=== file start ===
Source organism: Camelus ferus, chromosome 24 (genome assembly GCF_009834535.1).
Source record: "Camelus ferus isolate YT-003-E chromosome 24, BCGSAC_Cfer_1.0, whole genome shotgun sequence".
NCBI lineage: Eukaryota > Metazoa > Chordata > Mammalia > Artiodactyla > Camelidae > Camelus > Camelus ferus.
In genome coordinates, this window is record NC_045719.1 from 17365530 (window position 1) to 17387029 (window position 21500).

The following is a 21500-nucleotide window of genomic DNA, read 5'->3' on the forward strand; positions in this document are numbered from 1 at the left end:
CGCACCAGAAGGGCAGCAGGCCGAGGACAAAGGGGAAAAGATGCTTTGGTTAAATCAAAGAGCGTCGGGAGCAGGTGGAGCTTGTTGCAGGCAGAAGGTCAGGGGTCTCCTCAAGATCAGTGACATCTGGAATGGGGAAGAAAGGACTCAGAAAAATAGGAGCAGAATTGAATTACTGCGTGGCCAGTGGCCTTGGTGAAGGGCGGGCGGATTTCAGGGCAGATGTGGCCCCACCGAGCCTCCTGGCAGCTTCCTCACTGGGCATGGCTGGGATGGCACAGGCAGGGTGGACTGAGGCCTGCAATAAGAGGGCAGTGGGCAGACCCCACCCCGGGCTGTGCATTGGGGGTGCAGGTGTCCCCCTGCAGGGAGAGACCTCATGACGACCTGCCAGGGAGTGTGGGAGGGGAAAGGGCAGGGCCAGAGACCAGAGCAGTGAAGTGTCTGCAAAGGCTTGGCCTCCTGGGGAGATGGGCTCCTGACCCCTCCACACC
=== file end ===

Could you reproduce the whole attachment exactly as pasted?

Source organism: Camelus ferus, chromosome 24 (genome assembly GCF_009834535.1).
Source record: "Camelus ferus isolate YT-003-E chromosome 24, BCGSAC_Cfer_1.0, whole genome shotgun sequence".
NCBI lineage: Eukaryota > Metazoa > Chordata > Mammalia > Artiodactyla > Camelidae > Camelus > Camelus ferus.
In genome coordinates, this window is record NC_045719.1 from 17365530 (window position 1) to 17387029 (window position 21500).

The following is a 21500-nucleotide window of genomic DNA, read 5'->3' on the forward strand; positions in this document are numbered from 1 at the left end:
CGCACCAGAAGGGCAGCAGGCCGAGGACAAAGGGGAAAAGATGCTTTGGTTAAATCAAAGAGCGTCGGGAGCAGGTGGAGCTTGTTGCAGGCAGAAGGTCAGGGGTCTCCTCAAGATCAGTGACATCTGGAATGGGGAAGAAAGGACTCAGAAAAATAGGAGCAGAATTGAATTACTGCGTGGCCAGTGGCCTTGGTGAAGGGCGGGCGGATTTCAGGGCAGATGTGGCCCCACCGAGCCTCCTGGCAGCTTCCTCACTGGGCATGGCTGGGATGGCACAGGCAGGGTGGACTGAGGCCTGCAATAAGAGGGCAGTGGGCAGACCCCACCCCGGGCTGTGCATTGGGGGTGCAGGTGTCCCCCTGCAGGGAGAGACCTCATGACGACCTGCCAGGGAGTGTGGGAGGGGAAAGGGCAGGGCCAGAGACCAGAGCAGTGAAGTGTCTGCAAAGGCTTGGCCTCCTGGGGAGATGGGCTCCTGACCCCTCCACACC